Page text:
My husband is awesome!  The poor man has more work than he can possibly keep up with as it is when I mentioned to him that I would like a Hoop Coop for my new birds.  I got a few "grumbles " and a few "I don't know how to do that" comments at first.  So,  I began looking up hoop houses on the Internet, showing him the designs, and encouraging him with how simple it would be to make one!Much to my pleasure, when I went out of town for the day, Mike surprised me when I got home with a new Hoop Coop! (He's the best!  He knows improvements to the farm rank higher on my list than flowers and dining out!)  

The only thing that has held us up from using the new coop was that we could not decide on what plastic to get to  cover the house.  Mike and his friend Sam were talking one evening over supper and they decided that a silage bag would work and they were right! (Aren't they genius?)   

I have a permanent building for a chicken house but I am not quite ready to retire my old birds until these new birds get a little bigger and start laying.  I did not want to put the young birds in with the older birds due to (a) lack of space  (b) the larger birds picking on the smaller birds  and (c) because I wanted to clean the big house out, disinfect it and let it air until fall before I start using it again.  The Hoop Coop was a perfect solution for temporary housing for these younger birds that would not cost us a fortune.  In fact, Mike used lumber that the men had sawed on our saw mill so the lumber didn't really cost us anything.  Then, he used two cattle panels we had to make the "hooped" portion of the building at a cost of approximately $20 per cattle panel.  The roll of chicken wire we used on the lower part of the construction to keep predators from being able to reach through and grab the birds was $30.  The old, heavy duty wooden door (complete with horse shoe for good luck) was donated by my father in law and the silage bag for the cover was donated by our friend, Sam.  So, for less than $100 we have us a nice place for the birds!

A horse shoe on the door for luck and a Great Pyre that barks all night we hope is enough to keep the predators away and our birds safe!  Hopefully the darker, camouflaged colors of the birds will help keep the daytime predators away such as the hawks, eagles and falcons that love to feast on our birds!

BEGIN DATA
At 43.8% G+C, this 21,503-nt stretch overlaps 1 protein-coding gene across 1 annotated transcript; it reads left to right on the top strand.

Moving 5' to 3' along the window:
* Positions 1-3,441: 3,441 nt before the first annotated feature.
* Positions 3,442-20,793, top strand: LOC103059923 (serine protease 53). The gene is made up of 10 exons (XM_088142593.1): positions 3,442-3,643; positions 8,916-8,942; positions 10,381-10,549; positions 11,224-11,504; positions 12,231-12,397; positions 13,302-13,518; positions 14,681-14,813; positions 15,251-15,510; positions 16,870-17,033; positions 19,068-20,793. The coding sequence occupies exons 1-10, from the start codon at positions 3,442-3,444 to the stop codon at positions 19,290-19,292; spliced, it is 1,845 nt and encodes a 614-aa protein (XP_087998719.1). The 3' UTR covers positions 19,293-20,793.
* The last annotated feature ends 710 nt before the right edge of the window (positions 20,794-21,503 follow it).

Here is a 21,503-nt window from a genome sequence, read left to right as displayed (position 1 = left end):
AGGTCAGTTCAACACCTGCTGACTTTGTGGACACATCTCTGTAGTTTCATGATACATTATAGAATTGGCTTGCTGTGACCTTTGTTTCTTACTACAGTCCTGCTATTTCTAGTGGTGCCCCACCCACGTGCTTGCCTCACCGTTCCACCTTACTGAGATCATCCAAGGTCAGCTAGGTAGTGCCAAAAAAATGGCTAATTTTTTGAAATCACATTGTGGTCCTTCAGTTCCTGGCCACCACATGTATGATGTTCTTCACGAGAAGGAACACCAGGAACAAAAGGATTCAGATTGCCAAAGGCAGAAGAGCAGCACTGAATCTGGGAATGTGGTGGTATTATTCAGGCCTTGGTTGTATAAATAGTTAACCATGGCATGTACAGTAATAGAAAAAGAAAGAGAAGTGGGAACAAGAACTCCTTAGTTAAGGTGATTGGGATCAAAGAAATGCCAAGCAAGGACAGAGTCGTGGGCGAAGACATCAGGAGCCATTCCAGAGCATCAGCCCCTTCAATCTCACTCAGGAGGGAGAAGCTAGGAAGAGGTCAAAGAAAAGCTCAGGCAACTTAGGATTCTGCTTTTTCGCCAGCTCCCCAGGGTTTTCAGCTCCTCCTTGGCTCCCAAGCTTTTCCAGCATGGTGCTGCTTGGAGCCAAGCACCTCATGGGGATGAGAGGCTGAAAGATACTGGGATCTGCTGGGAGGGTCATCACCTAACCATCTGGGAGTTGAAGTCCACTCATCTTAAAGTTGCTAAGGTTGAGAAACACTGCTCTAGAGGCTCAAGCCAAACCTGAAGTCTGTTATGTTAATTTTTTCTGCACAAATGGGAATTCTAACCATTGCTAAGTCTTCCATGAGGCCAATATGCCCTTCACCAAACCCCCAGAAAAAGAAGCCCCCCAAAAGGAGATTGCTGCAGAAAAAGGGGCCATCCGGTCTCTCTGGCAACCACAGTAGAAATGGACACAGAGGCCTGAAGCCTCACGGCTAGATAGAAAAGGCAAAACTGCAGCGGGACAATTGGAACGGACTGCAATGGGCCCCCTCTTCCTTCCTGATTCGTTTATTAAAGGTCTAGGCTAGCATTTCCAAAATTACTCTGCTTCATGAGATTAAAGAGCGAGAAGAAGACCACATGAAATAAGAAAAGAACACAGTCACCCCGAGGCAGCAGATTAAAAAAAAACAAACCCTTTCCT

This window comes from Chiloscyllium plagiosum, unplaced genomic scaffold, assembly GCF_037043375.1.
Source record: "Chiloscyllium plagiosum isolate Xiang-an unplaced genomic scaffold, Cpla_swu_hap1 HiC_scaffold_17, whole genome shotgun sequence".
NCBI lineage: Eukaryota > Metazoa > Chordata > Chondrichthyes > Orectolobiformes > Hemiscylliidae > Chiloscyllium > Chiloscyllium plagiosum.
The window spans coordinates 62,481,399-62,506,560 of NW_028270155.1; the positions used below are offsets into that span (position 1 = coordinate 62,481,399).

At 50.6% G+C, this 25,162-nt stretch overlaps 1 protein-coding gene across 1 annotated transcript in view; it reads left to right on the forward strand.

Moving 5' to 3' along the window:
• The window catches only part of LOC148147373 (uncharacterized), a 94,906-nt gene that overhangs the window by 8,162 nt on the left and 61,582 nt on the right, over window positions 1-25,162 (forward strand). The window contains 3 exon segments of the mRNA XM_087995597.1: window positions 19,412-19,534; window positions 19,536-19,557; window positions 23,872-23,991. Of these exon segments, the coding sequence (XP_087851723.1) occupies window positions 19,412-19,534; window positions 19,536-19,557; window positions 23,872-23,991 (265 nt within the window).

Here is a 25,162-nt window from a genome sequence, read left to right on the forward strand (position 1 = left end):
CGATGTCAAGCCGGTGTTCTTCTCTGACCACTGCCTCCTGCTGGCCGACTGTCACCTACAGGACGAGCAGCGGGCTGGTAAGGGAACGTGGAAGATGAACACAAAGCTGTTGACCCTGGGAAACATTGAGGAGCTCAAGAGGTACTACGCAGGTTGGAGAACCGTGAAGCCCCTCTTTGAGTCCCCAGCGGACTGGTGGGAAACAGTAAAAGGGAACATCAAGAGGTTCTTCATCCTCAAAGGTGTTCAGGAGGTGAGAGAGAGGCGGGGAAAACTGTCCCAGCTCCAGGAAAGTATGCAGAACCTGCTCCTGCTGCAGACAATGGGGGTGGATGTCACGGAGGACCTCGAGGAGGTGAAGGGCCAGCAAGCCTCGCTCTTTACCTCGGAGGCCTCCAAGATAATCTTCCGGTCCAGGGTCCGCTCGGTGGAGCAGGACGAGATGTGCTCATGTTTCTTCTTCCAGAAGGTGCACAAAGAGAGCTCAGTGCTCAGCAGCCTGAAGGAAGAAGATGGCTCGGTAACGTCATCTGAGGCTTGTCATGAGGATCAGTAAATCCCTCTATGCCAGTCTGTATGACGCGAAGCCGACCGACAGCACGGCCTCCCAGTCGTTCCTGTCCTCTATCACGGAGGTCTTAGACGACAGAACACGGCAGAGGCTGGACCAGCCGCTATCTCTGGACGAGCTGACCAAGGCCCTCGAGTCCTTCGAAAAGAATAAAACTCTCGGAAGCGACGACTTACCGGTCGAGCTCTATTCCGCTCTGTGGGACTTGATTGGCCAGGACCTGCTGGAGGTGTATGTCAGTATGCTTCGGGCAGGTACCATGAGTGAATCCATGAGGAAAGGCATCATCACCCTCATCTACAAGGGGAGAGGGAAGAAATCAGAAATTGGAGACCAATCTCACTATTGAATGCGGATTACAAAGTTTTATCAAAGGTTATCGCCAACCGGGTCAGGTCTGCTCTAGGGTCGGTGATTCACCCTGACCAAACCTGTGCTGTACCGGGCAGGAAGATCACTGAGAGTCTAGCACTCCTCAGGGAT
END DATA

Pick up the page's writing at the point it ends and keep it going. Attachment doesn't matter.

Back of hoop house has plastic over it now but we have a "window" there for when the weather is warmer.  Mike used shredded wood that the highway department has been dumping at the farm (with permission) for the "floor".  The birds will soon be turned out to free range once they get use to the hoop house as home.  In this manner, the hoop house is more of a permanent dwelling while the birds will be allowed to roam at will over our property. 

Currently, I am keeping them in until they get use to their new home and then I will begin turning them out to free range on our 50 acres here at the house. 

In addition to the wonderful, big hoop house that Mike built, I found a small hoop house on Craig's List that was made by a young man still in high school. I can use as a small chicken tractor for my roosters that I am raising.  Considering what it cost us to make the large hoop house, I am sure that I paid more than I should have for the smaller hoop house. However, as Mike is really too busy to build me another one right now I decided to go ahead and get it.  ( Besides, it's really cute!) 

Too cute with that star cut out in the door!  Small, lightweight and easy to move.  This hoop house was built using pvc pipe which is much lighter than the cattle panels used on the big hoop house. 

Currently, because McMurry sent the roosters  mixed in with the hens, I am not able to tell the difference.  Hopefully I will be able to tell in the next few weeks. At that time, I will put all the roosters together in the smaller coop.  They will be allowed to either free range or be pastured with electric poultry netting during the day and fed a diet of clabbered milk to supplement until I get them to butcher size. 

And that, my friends, is the Scoop on the Hoop Coop(s)!